Last week, Indiana Jones became the latest major film series to return to the big screen as “Raiders of the Lost Ark” was featured in IMAX theaters across the countries. Today, “Finding Nemo” will return to theaters in Disney 3D, and following that Is “Monster Inc.” , which returns to theaters this December, also in the 3D. Throughout this year, we have seen a trend steadily growing in the movie world as major hits are making their way back to theaters, either coming in a new format or just returning to theaters. There are several reasons why studios are bringing back popular films, but that might be a debate for another time. The question is whether or not bringing back movie to the silver screen is relevant to the eyes of moviegoers.
Re-Releases are not in fact a bad thing, especially if you are an eager moviegoer. Take “Raiders of the Lost Ark” for example. The film was released in 1981, so people like myself were not around to see Indiana Jones’ first adventure. The return of “Raiders of the Lost Ark” presents a unique opportunity for moviegoers to get a chance to see what Indiana Jones is like on the big screen. An edge of re-releases is the thought of seeing these films the movie theater environment. By seeing these films on the big screen, moviegoers of this age may understand why some of these films became so popular by seeing it in the place that each film famous.
On a financial standpoint, the idea to bring movies back could be actually good for business when it comes to the movie theaters. Say franchises like Star Wars or The Lord of the Rings were to return to theaters. If either series were to make it back to theaters, odds are that these films would gather a crowd at the movies; and in hindsight, movies theaters will prosper from having re-releases as much as they would find success with new releases. It just depends what is being released.
With the concept of the re-releases continuing to expand across the theaters throughout the country, there is no doubt some positives that will come out of this trend. However, there are some of negatives with having re-releases in theaters as well. When this concept came up in a conversation, a friend told me this: “why would I pay to see something that I j could ust see at home?” I could understand the point he was trying to make, sometimes it would just be easier to watch a movie at home oppose to going all the way to the theater. I know I said that there is an experience factor, but if the movie is good enough, the experience should be there no matter what kind of screen you are watching the movie from.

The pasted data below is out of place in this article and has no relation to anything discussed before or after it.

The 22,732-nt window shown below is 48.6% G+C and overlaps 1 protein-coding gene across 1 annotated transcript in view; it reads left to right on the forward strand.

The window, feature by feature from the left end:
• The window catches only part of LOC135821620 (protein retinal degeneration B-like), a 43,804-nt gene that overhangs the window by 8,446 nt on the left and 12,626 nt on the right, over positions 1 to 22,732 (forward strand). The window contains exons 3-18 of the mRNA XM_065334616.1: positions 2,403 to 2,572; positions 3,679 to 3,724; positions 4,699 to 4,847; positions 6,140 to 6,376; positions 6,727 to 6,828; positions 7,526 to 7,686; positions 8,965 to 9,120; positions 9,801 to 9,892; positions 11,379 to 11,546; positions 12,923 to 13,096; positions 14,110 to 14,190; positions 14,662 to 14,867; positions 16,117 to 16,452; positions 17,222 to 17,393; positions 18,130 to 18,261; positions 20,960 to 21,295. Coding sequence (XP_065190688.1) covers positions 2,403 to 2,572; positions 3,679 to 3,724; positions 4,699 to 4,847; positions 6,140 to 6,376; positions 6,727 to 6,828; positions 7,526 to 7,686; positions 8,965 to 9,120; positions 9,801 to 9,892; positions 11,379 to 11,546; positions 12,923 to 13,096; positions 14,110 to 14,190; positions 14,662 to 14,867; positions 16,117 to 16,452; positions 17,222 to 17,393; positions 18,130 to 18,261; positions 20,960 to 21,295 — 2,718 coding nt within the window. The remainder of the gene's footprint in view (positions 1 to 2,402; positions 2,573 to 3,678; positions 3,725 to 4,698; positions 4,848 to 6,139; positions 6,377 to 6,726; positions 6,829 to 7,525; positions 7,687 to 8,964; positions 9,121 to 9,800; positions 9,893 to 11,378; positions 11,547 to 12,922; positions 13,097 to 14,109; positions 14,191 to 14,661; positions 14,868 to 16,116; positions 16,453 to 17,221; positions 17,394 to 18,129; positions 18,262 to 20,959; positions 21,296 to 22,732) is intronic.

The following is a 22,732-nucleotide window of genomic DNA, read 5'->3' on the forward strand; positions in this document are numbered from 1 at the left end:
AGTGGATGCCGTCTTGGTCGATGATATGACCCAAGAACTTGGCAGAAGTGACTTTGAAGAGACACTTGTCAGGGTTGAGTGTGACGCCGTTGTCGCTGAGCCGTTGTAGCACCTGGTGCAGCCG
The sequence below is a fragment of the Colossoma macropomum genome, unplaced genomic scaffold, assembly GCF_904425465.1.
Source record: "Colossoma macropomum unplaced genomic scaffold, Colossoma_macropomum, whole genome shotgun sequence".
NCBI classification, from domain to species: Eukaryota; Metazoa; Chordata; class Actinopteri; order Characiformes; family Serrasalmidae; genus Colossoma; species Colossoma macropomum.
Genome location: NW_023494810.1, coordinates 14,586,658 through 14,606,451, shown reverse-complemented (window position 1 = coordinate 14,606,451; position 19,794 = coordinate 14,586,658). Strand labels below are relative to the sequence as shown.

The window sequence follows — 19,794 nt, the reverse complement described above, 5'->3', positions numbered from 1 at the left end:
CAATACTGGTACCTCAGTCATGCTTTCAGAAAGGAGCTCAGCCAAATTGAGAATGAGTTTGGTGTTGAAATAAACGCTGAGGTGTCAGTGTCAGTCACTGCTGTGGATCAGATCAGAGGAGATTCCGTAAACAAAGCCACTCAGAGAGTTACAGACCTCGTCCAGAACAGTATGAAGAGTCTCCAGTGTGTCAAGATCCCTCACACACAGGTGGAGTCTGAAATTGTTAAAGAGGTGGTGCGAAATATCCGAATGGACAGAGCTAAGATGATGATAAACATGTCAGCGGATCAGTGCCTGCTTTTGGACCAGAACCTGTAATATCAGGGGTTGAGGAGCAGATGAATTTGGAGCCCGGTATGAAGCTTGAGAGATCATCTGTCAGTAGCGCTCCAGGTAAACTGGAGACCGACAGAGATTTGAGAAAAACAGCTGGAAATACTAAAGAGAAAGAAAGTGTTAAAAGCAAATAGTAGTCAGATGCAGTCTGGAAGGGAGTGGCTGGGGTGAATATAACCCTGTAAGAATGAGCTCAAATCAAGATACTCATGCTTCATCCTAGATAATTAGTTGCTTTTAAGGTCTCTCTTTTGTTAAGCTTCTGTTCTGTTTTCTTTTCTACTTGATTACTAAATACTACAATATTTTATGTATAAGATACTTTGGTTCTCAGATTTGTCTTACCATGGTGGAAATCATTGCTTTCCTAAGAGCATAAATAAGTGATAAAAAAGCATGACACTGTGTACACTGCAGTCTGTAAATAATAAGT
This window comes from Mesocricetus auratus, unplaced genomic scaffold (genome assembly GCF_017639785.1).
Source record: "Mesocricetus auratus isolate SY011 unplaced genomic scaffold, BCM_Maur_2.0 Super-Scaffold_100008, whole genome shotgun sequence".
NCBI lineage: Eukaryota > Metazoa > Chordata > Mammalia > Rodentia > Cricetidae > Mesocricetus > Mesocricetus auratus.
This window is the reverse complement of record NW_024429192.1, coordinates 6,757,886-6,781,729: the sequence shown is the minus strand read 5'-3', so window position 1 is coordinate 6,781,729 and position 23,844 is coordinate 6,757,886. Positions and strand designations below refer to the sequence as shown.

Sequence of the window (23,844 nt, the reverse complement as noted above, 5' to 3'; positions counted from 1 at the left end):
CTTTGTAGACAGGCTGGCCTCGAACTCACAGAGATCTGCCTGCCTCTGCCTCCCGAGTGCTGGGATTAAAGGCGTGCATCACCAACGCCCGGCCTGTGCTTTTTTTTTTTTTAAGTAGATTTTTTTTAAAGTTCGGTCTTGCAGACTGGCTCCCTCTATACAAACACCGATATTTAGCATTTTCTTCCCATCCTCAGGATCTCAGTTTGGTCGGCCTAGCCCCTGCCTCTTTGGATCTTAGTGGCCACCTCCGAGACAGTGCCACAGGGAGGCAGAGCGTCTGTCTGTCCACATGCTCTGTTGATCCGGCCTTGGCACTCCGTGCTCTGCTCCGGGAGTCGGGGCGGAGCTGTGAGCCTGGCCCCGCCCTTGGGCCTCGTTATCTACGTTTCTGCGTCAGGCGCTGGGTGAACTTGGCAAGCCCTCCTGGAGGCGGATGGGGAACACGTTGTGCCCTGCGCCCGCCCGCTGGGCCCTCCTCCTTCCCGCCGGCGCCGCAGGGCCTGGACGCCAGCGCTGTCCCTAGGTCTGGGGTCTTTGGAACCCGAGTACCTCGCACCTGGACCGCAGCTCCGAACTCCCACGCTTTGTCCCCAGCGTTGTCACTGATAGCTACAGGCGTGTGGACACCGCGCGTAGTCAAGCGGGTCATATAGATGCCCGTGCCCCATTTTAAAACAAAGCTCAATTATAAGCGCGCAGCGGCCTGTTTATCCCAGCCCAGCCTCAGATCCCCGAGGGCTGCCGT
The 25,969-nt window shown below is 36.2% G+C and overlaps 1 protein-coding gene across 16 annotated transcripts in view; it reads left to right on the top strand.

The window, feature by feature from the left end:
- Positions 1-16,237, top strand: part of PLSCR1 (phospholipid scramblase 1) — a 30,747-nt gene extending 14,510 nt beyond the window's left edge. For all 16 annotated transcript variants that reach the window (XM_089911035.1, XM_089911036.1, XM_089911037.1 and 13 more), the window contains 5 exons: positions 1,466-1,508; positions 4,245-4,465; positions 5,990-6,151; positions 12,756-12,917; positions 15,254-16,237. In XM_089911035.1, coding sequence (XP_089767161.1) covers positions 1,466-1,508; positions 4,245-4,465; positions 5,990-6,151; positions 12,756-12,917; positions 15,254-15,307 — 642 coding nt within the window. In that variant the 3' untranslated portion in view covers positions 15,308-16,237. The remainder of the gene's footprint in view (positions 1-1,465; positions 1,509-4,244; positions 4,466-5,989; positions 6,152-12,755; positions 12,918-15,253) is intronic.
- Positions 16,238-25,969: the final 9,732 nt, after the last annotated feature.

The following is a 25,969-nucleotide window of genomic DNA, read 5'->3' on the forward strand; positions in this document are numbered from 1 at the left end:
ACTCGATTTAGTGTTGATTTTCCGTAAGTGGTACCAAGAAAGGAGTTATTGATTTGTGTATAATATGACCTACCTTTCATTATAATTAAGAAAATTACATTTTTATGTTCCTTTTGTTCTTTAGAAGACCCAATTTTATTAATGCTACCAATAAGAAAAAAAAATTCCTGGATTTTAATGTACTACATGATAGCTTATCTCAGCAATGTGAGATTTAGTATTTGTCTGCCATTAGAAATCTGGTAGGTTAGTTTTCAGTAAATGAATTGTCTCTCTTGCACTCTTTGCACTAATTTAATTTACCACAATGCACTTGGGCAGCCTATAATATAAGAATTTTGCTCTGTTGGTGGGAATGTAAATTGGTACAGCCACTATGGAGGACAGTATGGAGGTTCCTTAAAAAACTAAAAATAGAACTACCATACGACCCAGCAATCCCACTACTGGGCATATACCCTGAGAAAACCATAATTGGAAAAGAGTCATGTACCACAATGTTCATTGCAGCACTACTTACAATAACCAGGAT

As much as a benefit re-releases would be for movie theaters , it could in fact be issue for audience members as going to a returning movie could just be a hinder to someone’s wallet. In today’s economy, going to the movies is not as easy as it once was since prices have increased. Those who enjoy going to an evening show have to pay at least nine dollars to see a movie, and not to mention the extra two dollars if someone is going to see a 3D movie. So why would someone want to pay up to nine dollars just to see a movie that could be seen at home for free. Then there is the issue of converting an old movie to the 3D format. Despite what some may think, the fact is that most of these big time movies were never meant to be in 3D. So you would be paying over eleven dollars to see a movie in an concept that it was never intended to be converted into; so I cannot see how changing a classic movie into 3D is really going to get someone’s attention. As much as re-releases could do wonders for the movie business, there is always possibility that it might backfire.
Re-releases are not appearing to be going anywhere at the moment, but as it stands, it seems that this trend is a double edge sword. On one hand you could capture the experience of seeing these films in a big time movie environment, but on the other hand you will be paying up nine to eleven dollars just go see the movie and may not even be worth it, especially if it is in 3D. When it comes down to, seeing a movie return to the big screen, it all depends on what movie it is and the format it being presented in. If it is worth it, then I would I say give it a chance; if not, then you can enjoy it at home.